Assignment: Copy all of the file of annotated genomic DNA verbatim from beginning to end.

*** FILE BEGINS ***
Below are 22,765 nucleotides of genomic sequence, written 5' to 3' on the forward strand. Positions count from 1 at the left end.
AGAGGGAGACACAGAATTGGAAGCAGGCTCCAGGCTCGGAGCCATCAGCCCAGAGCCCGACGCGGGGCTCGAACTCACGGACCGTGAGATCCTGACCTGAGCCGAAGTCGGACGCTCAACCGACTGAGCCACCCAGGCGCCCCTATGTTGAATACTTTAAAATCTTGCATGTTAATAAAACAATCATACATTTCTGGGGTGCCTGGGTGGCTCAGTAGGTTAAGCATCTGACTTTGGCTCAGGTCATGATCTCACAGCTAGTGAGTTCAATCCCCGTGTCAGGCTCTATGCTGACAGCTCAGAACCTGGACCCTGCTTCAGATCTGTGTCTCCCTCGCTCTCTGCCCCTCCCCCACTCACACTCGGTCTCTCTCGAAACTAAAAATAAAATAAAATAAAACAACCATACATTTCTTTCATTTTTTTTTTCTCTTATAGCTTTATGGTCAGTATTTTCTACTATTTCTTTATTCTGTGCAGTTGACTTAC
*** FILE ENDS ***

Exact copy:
Below are 22,765 nucleotides of genomic sequence, written 5' to 3' on the forward strand. Positions count from 1 at the left end.
AGAGGGAGACACAGAATTGGAAGCAGGCTCCAGGCTCGGAGCCATCAGCCCAGAGCCCGACGCGGGGCTCGAACTCACGGACCGTGAGATCCTGACCTGAGCCGAAGTCGGACGCTCAACCGACTGAGCCACCCAGGCGCCCCTATGTTGAATACTTTAAAATCTTGCATGTTAATAAAACAATCATACATTTCTGGGGTGCCTGGGTGGCTCAGTAGGTTAAGCATCTGACTTTGGCTCAGGTCATGATCTCACAGCTAGTGAGTTCAATCCCCGTGTCAGGCTCTATGCTGACAGCTCAGAACCTGGACCCTGCTTCAGATCTGTGTCTCCCTCGCTCTCTGCCCCTCCCCCACTCACACTCGGTCTCTCTCGAAACTAAAAATAAAATAAAATAAAACAACCATACATTTCTTTCATTTTTTTTTTCTCTTATAGCTTTATGGTCAGTATTTTCTACTATTTCTTTATTCTGTGCAGTTGACTTAC